Television : Struggles of an Epic Nature : Making ‘Citizen Kane’ brought on a legendary battle between Hearst and Welles. Revisiting that fight for ‘RKO 281’ was no easy matter either.

David Gritten is a London-based writer and frequent contributor to Calendar

It’s not often that the Victoria & Albert Museum, a magnificent 19th century building housing the world’s greatest collection of decorative art, gets to stand in for 20th century California. But on this occasion it’s the site for a replay of a crucial moment in Hollywood history.

The museum’s imposing, high-ceilinged Gamble Room has been dressed and transformed for a film, and at first sight looks mighty imposing. Period furniture, wall-hangings, works of art and objets d'art are carefully placed to suggest a very grand residence indeed.

It’s only when you look carefully that the illusion falls apart. All the artifacts in the room are in different styles, from various places and stages of history, and they sit awkwardly together under the same roof.


If this sounds faintly familiar, it should, especially if you’ve ever driven north from Los Angeles on Highway 1 and stopped at San Simeon to see Hearst Castle. The opulent home of publisher William Randolph Hearst combines walls, ceilings and floors from European churches with Moorish tiles and Gothic fireplaces. Medieval tapestries and Greek vases adorn many of its rooms.

Now the whole mishmash has been re-created here--not just at the V&A; (to give the museum its familiar title) but at St. Pancras railway station, a city center hotel, and the historic 15th century Guildhall, still the seat of London’s local government. “San Simeon is rather eclectic,” says production designer Maria Djurkovic diplomatically, “so for our purposes it’s a composite of real places.” Given the wildly contrasting styles to be found in Hearst Castle, it’s an appropriate decision.

Why is San Simeon being re-created? Because of Hearst’s opposition to “Citizen Kane,” the astonishing 1941 film debut by Orson Welles that was a thinly veiled biography of the newspaper magnate. He was particularly displeased when he learned of the film’s unflattering depiction of his real-life mistress, actress Marion Davies.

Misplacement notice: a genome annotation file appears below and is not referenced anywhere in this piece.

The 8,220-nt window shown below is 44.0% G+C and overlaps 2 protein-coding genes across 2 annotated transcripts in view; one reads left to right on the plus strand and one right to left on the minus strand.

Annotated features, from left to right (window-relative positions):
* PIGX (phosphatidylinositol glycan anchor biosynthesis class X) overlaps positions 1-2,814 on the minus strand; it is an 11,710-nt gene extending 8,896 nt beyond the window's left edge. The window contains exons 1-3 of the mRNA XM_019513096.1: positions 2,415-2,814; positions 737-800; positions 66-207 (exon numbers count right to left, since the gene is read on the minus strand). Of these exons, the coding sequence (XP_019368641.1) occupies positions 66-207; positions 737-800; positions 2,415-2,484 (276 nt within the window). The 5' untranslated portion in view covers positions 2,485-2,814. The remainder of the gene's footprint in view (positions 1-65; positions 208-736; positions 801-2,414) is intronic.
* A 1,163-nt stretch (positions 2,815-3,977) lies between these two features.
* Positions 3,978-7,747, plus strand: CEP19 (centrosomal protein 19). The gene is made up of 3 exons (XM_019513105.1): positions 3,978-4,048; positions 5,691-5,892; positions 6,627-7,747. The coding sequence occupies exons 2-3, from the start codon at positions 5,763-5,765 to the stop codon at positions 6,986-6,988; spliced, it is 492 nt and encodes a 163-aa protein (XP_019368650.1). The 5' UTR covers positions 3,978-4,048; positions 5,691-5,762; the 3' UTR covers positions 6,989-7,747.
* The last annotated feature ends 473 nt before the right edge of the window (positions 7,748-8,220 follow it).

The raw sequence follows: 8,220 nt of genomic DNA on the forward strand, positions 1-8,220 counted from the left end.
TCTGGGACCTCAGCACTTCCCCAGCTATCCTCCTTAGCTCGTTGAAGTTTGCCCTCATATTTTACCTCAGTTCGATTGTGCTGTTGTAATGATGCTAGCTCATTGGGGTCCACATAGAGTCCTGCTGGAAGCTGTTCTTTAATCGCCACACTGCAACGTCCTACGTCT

Hearst threatened the studio, RKO, with a massive lawsuit if it released “Citizen Kane” and reportedly discussed with other studio bosses the possibility of buying the film in order to suppress it--using as leverage the threat of exposing the private lives of Hollywood top brass in his newspapers if Welles’ film was ever released.

This unsavory episode in Hollywood history is the story of HBO’s “RKO 281,” which will premiere Nov. 20. (The title refers to the studio’s code name for “Citizen Kane.”) It was crucial to re-create Hearst Castle for “RKO 281;” in Welles’ masterpiece it was represented as the almost mythical Xanadu.

Liev Schreiber plays the flamboyant genius Welles, who was only 24 at the time of these events. John Malkovich plays Herman Mankiewicz, who with Welles wrote the “Citizen Kane” screenplay. Roy Scheider plays George Schaefer, who ran RKO studios at the time. James Cromwell plays the despotic Hearst, and Melanie Griffith is Marion Davies.

Why is it happening now? Partly because of a documentary, “The Battle Over Citizen Kane,” which was nominated for an Oscar three years ago. When director Ridley Scott saw it--according to Diane Minter Lewis, president of his production company, Scott Free, and also an executive producer of the film--"he said this is a feature film.”

Scott immediately began looking around for a writer and fixed upon John Logan, a Chicago-based playwright. He then shopped “RKO 281” around studios, hoping for a feature deal. But the project looked expensive, and Scott could not get a studio to commit.

Finally he decided not to try.

“I could do the film with a studio for in the high 30s [millions of dollars],” he said. “But honestly, it would have involved too much negotiation. HBO was interested. I thought, it’s better to do this with another director at a lower budget. Because I do like a big canvas.”

“[An HBO executive] had been tracking the script, and when it became apparent that no studio was going to do it, his persistence paid off,” said John Matoian, former president of HBO Pictures, during whose tenure the project began. “It was a handshake deal, but we said: This is a film we want to make.

“Ridley, to his credit, then got some serious [studio] interest, but said, ‘You guys stepped up, and we’re going to make it with you.’ ”

At one point Scott was also set to direct “RKO 281,” but he is now executive producer. (As the HBO film went into production, Scott was directing “Gladiator” for DreamWorks and Universal on the Mediterranean island of Malta.) He chose Englishman Ben Ross, who in 1995 made a well-regarded art-house movie, “The Young Poisoner’s Handbook,” to direct “RKO 281.”

Scott considered various locations for the project, even approaching the Hearst estate with a view to using San Simeon: “But I couldn’t get them to cooperate. The castle was left to the state of California, but when there are plans for films to be made there, I gather the family has a say.” (In fact, only documentaries and news stories are filmed at Hearst Castle--a condition of the Hearst gift of San Simeon to the state.)

The most practical answer was shooting in England; Scott jointly owns the sizable Shepperton Studios, near London, and notes, “There’s a dozen stately homes here with interiors as grand.”